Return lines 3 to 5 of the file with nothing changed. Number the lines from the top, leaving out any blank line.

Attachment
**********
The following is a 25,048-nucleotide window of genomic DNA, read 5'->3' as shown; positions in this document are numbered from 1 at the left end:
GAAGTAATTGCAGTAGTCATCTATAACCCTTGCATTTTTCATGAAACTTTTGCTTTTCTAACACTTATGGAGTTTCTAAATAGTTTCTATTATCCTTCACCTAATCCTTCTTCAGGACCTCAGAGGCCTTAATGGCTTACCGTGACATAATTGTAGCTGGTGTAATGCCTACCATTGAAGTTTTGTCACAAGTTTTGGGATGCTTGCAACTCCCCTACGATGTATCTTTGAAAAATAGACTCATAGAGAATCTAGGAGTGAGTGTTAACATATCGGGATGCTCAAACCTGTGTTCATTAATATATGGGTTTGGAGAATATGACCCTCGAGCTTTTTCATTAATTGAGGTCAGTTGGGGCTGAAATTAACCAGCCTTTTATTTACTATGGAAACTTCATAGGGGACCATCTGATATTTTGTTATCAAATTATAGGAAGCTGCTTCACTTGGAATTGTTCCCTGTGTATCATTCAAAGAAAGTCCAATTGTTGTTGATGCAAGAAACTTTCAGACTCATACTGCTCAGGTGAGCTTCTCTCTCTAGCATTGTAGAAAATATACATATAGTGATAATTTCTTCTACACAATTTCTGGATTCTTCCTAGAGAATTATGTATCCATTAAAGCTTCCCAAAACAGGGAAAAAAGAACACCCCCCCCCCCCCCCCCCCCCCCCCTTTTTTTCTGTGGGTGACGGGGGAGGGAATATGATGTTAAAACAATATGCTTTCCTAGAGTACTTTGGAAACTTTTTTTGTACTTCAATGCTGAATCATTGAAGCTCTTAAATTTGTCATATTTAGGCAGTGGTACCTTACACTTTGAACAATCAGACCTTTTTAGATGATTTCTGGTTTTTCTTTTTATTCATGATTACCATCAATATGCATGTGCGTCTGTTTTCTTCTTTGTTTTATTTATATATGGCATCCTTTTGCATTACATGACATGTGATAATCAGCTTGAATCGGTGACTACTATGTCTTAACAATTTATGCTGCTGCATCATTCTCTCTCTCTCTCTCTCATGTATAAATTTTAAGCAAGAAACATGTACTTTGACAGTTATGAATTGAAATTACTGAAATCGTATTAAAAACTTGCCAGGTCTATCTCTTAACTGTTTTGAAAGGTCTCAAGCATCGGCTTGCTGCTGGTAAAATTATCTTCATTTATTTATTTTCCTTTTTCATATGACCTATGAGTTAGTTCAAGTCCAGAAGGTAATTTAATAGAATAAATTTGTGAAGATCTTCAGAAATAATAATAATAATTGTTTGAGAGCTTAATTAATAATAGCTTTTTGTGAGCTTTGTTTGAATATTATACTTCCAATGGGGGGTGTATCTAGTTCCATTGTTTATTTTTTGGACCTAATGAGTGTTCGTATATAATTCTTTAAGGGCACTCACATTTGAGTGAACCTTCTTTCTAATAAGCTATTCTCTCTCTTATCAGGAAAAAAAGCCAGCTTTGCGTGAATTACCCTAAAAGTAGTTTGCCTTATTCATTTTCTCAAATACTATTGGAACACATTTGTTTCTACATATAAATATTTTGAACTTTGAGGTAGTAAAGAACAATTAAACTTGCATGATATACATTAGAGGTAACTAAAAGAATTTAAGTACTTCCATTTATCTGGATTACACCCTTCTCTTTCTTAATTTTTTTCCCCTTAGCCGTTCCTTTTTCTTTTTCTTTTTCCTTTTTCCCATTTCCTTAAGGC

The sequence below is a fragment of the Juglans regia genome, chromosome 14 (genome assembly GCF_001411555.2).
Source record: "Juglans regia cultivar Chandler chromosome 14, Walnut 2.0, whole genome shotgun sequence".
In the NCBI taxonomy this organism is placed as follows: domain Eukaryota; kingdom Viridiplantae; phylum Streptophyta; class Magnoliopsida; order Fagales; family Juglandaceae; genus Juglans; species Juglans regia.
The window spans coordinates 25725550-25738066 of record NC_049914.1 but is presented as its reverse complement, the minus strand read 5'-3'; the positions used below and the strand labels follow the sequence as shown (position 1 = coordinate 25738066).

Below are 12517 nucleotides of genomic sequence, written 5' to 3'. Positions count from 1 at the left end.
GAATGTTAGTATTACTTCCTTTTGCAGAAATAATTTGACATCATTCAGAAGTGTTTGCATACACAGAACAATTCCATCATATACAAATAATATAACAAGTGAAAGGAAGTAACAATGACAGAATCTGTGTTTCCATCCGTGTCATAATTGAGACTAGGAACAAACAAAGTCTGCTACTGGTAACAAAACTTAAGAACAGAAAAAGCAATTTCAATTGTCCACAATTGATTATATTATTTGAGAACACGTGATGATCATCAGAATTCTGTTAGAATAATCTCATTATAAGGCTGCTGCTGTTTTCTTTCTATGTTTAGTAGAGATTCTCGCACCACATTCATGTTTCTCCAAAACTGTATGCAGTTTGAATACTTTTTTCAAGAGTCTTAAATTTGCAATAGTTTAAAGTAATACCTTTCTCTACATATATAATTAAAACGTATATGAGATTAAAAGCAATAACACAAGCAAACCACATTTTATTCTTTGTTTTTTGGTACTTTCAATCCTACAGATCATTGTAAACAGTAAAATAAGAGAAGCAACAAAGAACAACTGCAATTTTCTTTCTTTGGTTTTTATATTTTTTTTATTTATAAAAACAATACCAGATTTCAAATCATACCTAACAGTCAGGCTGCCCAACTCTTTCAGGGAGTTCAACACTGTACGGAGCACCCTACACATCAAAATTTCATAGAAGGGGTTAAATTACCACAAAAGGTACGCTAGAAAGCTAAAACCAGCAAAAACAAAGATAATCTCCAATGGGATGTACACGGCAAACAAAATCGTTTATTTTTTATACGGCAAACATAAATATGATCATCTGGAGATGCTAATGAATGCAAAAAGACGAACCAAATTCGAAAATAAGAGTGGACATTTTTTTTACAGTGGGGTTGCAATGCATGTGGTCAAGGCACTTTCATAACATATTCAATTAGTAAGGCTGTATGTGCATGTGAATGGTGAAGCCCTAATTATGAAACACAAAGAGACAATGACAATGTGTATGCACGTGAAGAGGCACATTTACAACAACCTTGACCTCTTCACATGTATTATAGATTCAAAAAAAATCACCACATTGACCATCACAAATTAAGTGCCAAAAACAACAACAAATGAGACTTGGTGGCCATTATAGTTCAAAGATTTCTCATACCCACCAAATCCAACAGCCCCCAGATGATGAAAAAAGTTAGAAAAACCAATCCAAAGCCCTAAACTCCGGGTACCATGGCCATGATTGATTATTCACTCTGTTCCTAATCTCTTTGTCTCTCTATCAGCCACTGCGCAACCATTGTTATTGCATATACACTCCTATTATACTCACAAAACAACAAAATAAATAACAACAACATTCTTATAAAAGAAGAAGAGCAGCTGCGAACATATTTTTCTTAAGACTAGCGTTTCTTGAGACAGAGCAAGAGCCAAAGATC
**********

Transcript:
The sequence below is a fragment of the Juglans regia genome, chromosome 14 (genome assembly GCF_001411555.2).
Source record: "Juglans regia cultivar Chandler chromosome 14, Walnut 2.0, whole genome shotgun sequence".
In the NCBI taxonomy this organism is placed as follows: domain Eukaryota; kingdom Viridiplantae; phylum Streptophyta; class Magnoliopsida; order Fagales; family Juglandaceae; genus Juglans; species Juglans regia.